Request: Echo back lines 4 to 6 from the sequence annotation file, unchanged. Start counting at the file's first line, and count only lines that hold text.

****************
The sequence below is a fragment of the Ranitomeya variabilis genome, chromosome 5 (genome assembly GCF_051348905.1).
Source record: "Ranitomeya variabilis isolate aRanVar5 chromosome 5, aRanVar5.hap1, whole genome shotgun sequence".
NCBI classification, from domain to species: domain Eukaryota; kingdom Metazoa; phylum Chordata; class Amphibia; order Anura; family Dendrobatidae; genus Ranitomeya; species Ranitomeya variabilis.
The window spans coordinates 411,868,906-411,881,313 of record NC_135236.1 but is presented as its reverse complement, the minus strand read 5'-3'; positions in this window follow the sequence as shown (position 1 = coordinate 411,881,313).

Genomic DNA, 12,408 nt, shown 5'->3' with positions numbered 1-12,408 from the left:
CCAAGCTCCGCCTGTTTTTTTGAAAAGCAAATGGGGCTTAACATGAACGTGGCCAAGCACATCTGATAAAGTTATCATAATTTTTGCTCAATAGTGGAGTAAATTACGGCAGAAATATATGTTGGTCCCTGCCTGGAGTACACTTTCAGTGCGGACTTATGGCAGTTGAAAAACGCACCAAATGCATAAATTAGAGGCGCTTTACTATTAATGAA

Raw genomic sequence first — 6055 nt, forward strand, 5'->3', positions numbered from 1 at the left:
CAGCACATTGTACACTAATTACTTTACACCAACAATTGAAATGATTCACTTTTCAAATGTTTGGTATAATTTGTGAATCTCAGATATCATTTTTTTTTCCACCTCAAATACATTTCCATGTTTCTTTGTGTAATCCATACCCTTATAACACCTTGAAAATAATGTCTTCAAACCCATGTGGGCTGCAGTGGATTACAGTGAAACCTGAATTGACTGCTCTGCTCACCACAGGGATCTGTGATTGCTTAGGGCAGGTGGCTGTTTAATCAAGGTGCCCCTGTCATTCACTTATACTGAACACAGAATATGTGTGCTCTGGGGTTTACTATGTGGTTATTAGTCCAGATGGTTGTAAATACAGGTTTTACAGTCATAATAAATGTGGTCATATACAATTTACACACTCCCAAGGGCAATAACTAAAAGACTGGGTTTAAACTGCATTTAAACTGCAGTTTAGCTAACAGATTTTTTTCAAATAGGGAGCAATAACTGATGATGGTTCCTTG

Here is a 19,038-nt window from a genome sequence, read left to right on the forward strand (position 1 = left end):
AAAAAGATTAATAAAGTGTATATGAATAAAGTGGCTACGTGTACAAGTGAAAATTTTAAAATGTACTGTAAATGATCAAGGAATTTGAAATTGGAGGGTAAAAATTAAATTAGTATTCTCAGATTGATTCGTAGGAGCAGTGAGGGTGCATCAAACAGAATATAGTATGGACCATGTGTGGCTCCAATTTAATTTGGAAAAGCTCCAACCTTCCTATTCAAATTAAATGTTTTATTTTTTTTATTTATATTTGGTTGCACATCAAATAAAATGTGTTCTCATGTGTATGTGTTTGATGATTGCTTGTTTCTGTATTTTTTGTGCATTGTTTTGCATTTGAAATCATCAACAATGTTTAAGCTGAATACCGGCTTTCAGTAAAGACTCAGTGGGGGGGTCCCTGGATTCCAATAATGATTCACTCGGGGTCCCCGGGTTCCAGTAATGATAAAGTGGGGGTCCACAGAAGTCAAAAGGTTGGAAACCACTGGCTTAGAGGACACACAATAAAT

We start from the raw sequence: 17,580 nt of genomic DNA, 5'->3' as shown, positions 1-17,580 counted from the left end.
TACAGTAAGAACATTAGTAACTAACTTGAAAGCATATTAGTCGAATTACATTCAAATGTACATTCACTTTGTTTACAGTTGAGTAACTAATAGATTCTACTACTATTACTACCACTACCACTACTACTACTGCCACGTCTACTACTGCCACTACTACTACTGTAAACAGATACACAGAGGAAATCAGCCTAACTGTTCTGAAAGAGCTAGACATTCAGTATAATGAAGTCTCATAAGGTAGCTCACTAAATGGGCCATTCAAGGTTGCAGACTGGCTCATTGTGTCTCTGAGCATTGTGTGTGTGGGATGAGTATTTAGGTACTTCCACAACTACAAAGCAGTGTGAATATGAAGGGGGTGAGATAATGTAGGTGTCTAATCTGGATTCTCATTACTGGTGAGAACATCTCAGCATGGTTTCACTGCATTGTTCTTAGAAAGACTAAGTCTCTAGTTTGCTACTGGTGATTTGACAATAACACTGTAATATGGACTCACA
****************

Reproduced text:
The window spans coordinates 411,868,906-411,881,313 of record NC_135236.1 but is presented as its reverse complement, the minus strand read 5'-3'; positions in this window follow the sequence as shown (position 1 = coordinate 411,881,313).

Genomic DNA, 12,408 nt, shown 5'->3' with positions numbered 1-12,408 from the left:
CCAAGCTCCGCCTGTTTTTTTGAAAAGCAAATGGGGCTTAACATGAACGTGGCCAAGCACATCTGATAAAGTTATCATAATTTTTGCTCAATAGTGGAGTAAATTACGGCAGAAATATATGTTGGTCCCTGCCTGGAGTACACTTTCAGTGCGGACTTATGGCAGTTGAAAAACGCACCAAATGCATAAATTAGAGGCGCTTTACTATTAATGAA